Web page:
American kids are watching so much Peppa Pig that they’re beginning to speak with British accents.
The cartoon – which is aimed at toddlers and follows the pig as she navigates life in a fictional English town – has become a mega-hit Stateside, racking up over $1 billion in sales in the USA by 2015 – and the effects are beginning to show. A collection of parents have taken to social media to share their surprise at hearing the Queen’s English coming out of their toddlers’ mouths.
“Up until the age of 20 months, my daughter was a pristine developmental specimen, untouched by screen-time,” Janet Manley wrote on US parenting blog Romper. “Then we flew to Australia. After 21 hours of flight time spent binge-watching Peppa Pig episodes on the iPad, my kid had adopted Peppa Pig’s plum British accent, calling me “Mummy” and finishing her sentences with Peppa’s trademark snort.”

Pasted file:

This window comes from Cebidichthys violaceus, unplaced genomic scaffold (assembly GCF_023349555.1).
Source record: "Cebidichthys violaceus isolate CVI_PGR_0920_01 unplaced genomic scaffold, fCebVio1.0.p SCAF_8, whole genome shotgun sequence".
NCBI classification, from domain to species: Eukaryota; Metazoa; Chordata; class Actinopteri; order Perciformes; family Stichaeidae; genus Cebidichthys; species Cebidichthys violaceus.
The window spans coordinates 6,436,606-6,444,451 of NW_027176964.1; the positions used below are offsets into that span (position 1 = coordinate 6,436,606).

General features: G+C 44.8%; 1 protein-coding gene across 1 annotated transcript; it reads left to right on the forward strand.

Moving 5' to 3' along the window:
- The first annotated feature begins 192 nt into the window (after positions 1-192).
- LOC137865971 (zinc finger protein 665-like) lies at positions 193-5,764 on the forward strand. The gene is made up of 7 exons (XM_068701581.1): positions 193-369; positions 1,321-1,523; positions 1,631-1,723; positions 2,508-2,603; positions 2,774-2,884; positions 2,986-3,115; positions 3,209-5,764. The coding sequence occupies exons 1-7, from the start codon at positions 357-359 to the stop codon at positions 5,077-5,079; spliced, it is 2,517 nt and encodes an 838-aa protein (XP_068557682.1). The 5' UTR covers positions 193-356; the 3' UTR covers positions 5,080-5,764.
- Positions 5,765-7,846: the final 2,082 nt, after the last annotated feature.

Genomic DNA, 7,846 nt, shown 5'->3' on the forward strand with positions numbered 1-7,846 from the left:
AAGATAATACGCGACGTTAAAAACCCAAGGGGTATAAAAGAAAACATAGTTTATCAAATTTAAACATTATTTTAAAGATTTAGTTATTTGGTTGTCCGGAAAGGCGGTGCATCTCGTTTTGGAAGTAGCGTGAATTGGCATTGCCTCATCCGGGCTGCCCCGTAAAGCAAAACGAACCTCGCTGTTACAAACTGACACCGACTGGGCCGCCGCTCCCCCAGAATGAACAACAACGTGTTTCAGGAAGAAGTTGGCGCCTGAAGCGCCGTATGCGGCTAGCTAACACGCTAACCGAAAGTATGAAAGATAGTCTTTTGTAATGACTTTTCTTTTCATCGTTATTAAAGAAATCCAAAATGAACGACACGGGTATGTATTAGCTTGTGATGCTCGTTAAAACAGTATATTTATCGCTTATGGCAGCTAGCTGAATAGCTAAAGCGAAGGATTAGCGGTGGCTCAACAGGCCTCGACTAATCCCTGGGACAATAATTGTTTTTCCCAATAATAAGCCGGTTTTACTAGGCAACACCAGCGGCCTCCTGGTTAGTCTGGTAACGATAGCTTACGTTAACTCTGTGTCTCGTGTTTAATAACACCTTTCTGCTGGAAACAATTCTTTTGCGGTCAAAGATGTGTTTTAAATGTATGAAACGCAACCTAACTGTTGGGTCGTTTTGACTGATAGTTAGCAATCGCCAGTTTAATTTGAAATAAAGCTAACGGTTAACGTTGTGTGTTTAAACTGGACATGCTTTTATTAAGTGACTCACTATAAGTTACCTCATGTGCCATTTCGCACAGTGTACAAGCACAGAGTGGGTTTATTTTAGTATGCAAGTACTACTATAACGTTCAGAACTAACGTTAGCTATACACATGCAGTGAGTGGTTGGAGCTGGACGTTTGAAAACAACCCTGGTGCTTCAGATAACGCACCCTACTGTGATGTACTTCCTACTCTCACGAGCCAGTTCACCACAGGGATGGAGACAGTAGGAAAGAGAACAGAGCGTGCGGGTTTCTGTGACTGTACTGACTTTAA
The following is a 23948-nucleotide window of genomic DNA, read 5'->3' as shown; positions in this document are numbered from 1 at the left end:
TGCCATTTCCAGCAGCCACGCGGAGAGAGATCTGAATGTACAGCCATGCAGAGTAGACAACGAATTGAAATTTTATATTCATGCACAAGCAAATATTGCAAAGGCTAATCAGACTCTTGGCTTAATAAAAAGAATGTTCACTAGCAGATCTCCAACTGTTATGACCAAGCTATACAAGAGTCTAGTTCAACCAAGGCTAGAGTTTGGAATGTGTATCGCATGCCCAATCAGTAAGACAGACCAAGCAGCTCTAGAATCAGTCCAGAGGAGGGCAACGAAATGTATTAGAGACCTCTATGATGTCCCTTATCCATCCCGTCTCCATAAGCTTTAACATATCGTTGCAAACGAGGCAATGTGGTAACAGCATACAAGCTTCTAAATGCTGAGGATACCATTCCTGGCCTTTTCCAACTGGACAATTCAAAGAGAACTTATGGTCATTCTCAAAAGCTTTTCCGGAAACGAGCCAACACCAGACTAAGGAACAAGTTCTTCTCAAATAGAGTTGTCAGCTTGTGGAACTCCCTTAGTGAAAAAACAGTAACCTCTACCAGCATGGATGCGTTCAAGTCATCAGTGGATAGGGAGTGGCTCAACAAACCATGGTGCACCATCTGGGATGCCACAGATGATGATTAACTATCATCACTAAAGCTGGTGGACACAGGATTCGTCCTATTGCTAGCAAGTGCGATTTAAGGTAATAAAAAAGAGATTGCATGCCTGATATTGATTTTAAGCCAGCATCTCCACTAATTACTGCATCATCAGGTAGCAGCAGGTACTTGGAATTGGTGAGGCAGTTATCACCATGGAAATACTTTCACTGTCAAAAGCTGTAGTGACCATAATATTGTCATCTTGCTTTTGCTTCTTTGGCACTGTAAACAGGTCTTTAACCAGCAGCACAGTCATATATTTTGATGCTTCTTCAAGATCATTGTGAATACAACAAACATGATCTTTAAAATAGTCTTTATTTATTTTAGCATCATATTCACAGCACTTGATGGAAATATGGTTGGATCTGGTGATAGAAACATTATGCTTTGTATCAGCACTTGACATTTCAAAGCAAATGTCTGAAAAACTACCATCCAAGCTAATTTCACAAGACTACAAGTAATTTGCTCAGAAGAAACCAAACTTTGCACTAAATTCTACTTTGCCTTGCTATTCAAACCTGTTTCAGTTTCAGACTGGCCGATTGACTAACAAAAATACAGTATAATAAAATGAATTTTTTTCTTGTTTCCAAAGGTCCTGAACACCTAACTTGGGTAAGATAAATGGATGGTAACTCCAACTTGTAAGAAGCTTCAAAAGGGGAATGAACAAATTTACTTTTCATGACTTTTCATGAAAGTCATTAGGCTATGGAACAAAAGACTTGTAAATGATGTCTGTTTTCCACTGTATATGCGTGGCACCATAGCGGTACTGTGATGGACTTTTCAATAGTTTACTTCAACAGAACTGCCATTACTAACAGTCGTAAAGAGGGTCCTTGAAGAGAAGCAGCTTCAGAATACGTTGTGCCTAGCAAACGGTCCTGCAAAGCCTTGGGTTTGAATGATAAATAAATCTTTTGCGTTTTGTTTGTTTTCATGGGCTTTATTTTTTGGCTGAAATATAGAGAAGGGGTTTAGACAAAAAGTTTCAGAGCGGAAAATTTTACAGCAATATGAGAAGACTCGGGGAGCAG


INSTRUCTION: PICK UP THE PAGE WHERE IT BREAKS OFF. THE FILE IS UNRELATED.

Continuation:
Dozens of others have reported similar instances of Peppa-induced Britishness on Twitter.
“Best thing Noah does these days is speak in a British accent b/c of Peppa Pig,” Clayton Davis wrote on Twitter. “Two days ago he came to me and said ‘Daddy, I want to sit on your lap and use the computer’.”
Casey Neistat had a similar experience. “My three year old daughter speaks with a slight but pronounced British accent,” he wrote. “She learned it from Peppa Pig.”
Some are picking up new words…
…While others have acquired some British pronunciation:
And some Brits abroad are even seeing it as vital training.
The “Peppa effect” has well and truly taken hold…